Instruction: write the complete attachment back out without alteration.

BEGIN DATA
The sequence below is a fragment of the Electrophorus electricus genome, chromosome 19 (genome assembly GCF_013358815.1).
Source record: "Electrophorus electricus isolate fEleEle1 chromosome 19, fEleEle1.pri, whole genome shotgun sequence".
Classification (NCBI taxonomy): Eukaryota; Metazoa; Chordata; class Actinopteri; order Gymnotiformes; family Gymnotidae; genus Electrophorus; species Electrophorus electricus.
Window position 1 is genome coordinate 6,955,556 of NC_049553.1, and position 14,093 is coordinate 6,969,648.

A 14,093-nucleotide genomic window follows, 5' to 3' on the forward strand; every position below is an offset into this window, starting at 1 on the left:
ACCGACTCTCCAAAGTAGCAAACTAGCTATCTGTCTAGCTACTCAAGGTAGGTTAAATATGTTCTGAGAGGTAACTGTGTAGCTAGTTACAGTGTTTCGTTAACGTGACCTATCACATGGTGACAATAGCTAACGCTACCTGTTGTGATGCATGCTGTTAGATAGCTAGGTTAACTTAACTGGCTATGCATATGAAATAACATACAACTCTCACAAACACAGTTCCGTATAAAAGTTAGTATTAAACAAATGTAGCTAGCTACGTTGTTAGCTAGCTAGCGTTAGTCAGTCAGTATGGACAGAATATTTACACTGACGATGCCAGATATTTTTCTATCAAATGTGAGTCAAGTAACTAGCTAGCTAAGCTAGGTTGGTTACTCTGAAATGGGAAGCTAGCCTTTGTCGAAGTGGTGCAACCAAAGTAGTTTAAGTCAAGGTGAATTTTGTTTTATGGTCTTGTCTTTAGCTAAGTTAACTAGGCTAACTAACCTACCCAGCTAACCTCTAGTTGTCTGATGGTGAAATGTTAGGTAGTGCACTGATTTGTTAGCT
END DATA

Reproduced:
The sequence below is a fragment of the Electrophorus electricus genome, chromosome 19 (genome assembly GCF_013358815.1).
Source record: "Electrophorus electricus isolate fEleEle1 chromosome 19, fEleEle1.pri, whole genome shotgun sequence".
Classification (NCBI taxonomy): Eukaryota; Metazoa; Chordata; class Actinopteri; order Gymnotiformes; family Gymnotidae; genus Electrophorus; species Electrophorus electricus.
Window position 1 is genome coordinate 6,955,556 of NC_049553.1, and position 14,093 is coordinate 6,969,648.

A 14,093-nucleotide genomic window follows, 5' to 3' on the forward strand; every position below is an offset into this window, starting at 1 on the left:
ACCGACTCTCCAAAGTAGCAAACTAGCTATCTGTCTAGCTACTCAAGGTAGGTTAAATATGTTCTGAGAGGTAACTGTGTAGCTAGTTACAGTGTTTCGTTAACGTGACCTATCACATGGTGACAATAGCTAACGCTACCTGTTGTGATGCATGCTGTTAGATAGCTAGGTTAACTTAACTGGCTATGCATATGAAATAACATACAACTCTCACAAACACAGTTCCGTATAAAAGTTAGTATTAAACAAATGTAGCTAGCTACGTTGTTAGCTAGCTAGCGTTAGTCAGTCAGTATGGACAGAATATTTACACTGACGATGCCAGATATTTTTCTATCAAATGTGAGTCAAGTAACTAGCTAGCTAAGCTAGGTTGGTTACTCTGAAATGGGAAGCTAGCCTTTGTCGAAGTGGTGCAACCAAAGTAGTTTAAGTCAAGGTGAATTTTGTTTTATGGTCTTGTCTTTAGCTAAGTTAACTAGGCTAACTAACCTACCCAGCTAACCTCTAGTTGTCTGATGGTGAAATGTTAGGTAGTGCACTGATTTGTTAGCT